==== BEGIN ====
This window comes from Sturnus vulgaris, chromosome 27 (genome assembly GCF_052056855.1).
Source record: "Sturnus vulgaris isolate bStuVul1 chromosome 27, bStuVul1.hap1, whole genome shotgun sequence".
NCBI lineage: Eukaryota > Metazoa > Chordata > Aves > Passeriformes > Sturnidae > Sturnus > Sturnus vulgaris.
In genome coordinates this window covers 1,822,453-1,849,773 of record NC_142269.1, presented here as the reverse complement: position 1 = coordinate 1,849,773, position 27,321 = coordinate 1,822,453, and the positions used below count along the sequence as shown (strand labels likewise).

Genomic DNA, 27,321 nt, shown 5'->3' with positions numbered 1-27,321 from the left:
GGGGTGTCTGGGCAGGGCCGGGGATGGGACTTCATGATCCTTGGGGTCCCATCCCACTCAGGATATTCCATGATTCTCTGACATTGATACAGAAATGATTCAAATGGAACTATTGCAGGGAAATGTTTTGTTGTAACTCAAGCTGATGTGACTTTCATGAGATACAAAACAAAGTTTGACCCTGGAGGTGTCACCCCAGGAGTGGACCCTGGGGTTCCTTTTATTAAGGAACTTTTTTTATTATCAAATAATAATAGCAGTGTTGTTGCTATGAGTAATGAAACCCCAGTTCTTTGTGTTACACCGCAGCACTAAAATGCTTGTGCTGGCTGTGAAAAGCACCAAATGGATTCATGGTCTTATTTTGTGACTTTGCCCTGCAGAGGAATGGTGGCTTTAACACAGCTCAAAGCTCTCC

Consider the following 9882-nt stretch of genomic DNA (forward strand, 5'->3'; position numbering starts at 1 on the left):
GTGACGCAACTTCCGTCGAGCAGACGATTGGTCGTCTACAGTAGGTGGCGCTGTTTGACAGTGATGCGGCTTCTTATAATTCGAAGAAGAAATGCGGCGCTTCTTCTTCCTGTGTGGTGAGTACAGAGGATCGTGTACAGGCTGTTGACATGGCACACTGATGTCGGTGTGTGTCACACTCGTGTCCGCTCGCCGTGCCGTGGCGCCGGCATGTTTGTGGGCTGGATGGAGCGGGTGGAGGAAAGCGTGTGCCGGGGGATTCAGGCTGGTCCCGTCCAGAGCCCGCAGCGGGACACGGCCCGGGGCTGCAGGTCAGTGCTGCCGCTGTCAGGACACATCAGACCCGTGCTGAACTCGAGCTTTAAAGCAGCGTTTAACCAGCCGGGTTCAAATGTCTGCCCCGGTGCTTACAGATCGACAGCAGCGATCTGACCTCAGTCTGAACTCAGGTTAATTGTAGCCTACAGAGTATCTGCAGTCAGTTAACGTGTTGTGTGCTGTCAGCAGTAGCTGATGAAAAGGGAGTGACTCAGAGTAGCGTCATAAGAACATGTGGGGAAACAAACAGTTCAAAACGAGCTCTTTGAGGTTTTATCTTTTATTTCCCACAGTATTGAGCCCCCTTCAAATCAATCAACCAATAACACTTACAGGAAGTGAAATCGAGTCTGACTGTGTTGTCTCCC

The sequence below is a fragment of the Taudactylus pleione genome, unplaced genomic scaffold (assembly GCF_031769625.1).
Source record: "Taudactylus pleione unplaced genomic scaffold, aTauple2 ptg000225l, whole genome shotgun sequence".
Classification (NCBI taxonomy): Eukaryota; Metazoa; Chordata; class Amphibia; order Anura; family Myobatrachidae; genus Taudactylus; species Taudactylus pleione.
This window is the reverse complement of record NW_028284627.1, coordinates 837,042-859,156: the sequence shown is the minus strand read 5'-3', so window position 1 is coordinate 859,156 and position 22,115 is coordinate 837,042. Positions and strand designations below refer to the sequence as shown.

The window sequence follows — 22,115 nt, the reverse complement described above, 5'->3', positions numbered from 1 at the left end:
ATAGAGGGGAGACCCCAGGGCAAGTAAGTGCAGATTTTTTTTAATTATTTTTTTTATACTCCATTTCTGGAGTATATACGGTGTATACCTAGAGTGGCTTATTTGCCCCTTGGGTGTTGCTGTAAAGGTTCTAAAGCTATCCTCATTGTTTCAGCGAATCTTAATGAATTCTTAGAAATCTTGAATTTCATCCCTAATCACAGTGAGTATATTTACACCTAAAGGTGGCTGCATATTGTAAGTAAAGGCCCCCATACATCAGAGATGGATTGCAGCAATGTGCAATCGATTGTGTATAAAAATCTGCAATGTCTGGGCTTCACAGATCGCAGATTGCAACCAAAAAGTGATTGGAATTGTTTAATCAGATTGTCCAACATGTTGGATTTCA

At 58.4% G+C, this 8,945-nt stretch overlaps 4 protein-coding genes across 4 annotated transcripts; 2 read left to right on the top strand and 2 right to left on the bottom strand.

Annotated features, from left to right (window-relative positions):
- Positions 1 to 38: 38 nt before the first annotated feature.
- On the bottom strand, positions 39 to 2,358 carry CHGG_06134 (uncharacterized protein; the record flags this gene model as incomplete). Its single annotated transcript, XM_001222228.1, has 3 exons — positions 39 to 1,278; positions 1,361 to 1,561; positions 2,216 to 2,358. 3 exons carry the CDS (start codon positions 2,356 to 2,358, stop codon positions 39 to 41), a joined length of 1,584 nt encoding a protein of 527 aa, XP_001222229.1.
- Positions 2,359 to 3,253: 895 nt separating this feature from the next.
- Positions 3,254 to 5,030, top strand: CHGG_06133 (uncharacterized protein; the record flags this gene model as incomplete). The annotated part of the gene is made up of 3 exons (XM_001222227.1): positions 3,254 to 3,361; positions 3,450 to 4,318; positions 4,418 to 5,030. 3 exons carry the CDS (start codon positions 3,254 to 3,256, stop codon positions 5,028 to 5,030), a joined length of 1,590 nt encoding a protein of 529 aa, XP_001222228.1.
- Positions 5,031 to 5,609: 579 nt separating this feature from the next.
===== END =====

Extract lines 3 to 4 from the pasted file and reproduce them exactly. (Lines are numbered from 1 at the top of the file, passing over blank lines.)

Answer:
NCBI lineage: Eukaryota > Metazoa > Chordata > Aves > Passeriformes > Sturnidae > Sturnus > Sturnus vulgaris.
In genome coordinates this window covers 1,822,453-1,849,773 of record NC_142269.1, presented here as the reverse complement: position 1 = coordinate 1,849,773, position 27,321 = coordinate 1,822,453, and the positions used below count along the sequence as shown (strand labels likewise).